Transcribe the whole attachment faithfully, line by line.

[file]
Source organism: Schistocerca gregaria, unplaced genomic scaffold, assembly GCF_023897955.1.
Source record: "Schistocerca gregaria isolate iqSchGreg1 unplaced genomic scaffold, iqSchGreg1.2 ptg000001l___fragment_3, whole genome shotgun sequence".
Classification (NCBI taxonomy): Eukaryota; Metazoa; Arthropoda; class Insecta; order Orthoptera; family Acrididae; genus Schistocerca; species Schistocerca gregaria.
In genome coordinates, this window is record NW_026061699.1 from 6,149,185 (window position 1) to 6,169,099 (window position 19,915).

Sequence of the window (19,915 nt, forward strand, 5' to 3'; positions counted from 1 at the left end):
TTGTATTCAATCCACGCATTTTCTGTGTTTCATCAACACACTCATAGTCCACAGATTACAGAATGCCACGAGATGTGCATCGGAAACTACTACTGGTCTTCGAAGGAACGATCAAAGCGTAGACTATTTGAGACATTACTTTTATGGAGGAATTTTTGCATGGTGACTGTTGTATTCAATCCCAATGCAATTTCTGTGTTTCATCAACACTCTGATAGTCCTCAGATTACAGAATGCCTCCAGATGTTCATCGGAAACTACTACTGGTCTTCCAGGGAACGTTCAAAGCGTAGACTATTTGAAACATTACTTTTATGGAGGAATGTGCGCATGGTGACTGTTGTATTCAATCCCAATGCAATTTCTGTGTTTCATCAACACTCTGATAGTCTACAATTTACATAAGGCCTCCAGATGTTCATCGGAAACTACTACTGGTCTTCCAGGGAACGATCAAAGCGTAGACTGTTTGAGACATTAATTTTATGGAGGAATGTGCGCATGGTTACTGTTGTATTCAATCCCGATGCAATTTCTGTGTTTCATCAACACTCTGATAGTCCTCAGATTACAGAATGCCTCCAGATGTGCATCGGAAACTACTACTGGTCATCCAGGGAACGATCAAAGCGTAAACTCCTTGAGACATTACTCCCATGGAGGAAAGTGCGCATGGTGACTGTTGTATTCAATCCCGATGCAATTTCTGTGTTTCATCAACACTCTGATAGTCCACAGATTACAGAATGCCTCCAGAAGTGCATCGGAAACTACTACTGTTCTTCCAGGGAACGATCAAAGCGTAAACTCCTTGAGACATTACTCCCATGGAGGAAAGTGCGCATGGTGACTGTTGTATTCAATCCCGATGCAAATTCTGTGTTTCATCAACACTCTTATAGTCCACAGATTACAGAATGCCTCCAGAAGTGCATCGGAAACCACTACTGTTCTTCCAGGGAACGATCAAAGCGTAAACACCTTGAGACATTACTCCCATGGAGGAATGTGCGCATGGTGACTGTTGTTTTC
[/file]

Source organism: Schistocerca gregaria, unplaced genomic scaffold, assembly GCF_023897955.1.
Source record: "Schistocerca gregaria isolate iqSchGreg1 unplaced genomic scaffold, iqSchGreg1.2 ptg000001l___fragment_3, whole genome shotgun sequence".
Classification (NCBI taxonomy): Eukaryota; Metazoa; Arthropoda; class Insecta; order Orthoptera; family Acrididae; genus Schistocerca; species Schistocerca gregaria.
In genome coordinates, this window is record NW_026061699.1 from 6,149,185 (window position 1) to 6,169,099 (window position 19,915).

Sequence of the window (19,915 nt, forward strand, 5' to 3'; positions counted from 1 at the left end):
TTGTATTCAATCCACGCATTTTCTGTGTTTCATCAACACACTCATAGTCCACAGATTACAGAATGCCACGAGATGTGCATCGGAAACTACTACTGGTCTTCGAAGGAACGATCAAAGCGTAGACTATTTGAGACATTACTTTTATGGAGGAATTTTTGCATGGTGACTGTTGTATTCAATCCCAATGCAATTTCTGTGTTTCATCAACACTCTGATAGTCCTCAGATTACAGAATGCCTCCAGATGTTCATCGGAAACTACTACTGGTCTTCCAGGGAACGTTCAAAGCGTAGACTATTTGAAACATTACTTTTATGGAGGAATGTGCGCATGGTGACTGTTGTATTCAATCCCAATGCAATTTCTGTGTTTCATCAACACTCTGATAGTCTACAATTTACATAAGGCCTCCAGATGTTCATCGGAAACTACTACTGGTCTTCCAGGGAACGATCAAAGCGTAGACTGTTTGAGACATTAATTTTATGGAGGAATGTGCGCATGGTTACTGTTGTATTCAATCCCGATGCAATTTCTGTGTTTCATCAACACTCTGATAGTCCTCAGATTACAGAATGCCTCCAGATGTGCATCGGAAACTACTACTGGTCATCCAGGGAACGATCAAAGCGTAAACTCCTTGAGACATTACTCCCATGGAGGAAAGTGCGCATGGTGACTGTTGTATTCAATCCCGATGCAATTTCTGTGTTTCATCAACACTCTGATAGTCCACAGATTACAGAATGCCTCCAGAAGTGCATCGGAAACTACTACTGTTCTTCCAGGGAACGATCAAAGCGTAAACTCCTTGAGACATTACTCCCATGGAGGAAAGTGCGCATGGTGACTGTTGTATTCAATCCCGATGCAAATTCTGTGTTTCATCAACACTCTTATAGTCCACAGATTACAGAATGCCTCCAGAAGTGCATCGGAAACCACTACTGTTCTTCCAGGGAACGATCAAAGCGTAAACACCTTGAGACATTACTCCCATGGAGGAATGTGCGCATGGTGACTGTTGTTTTC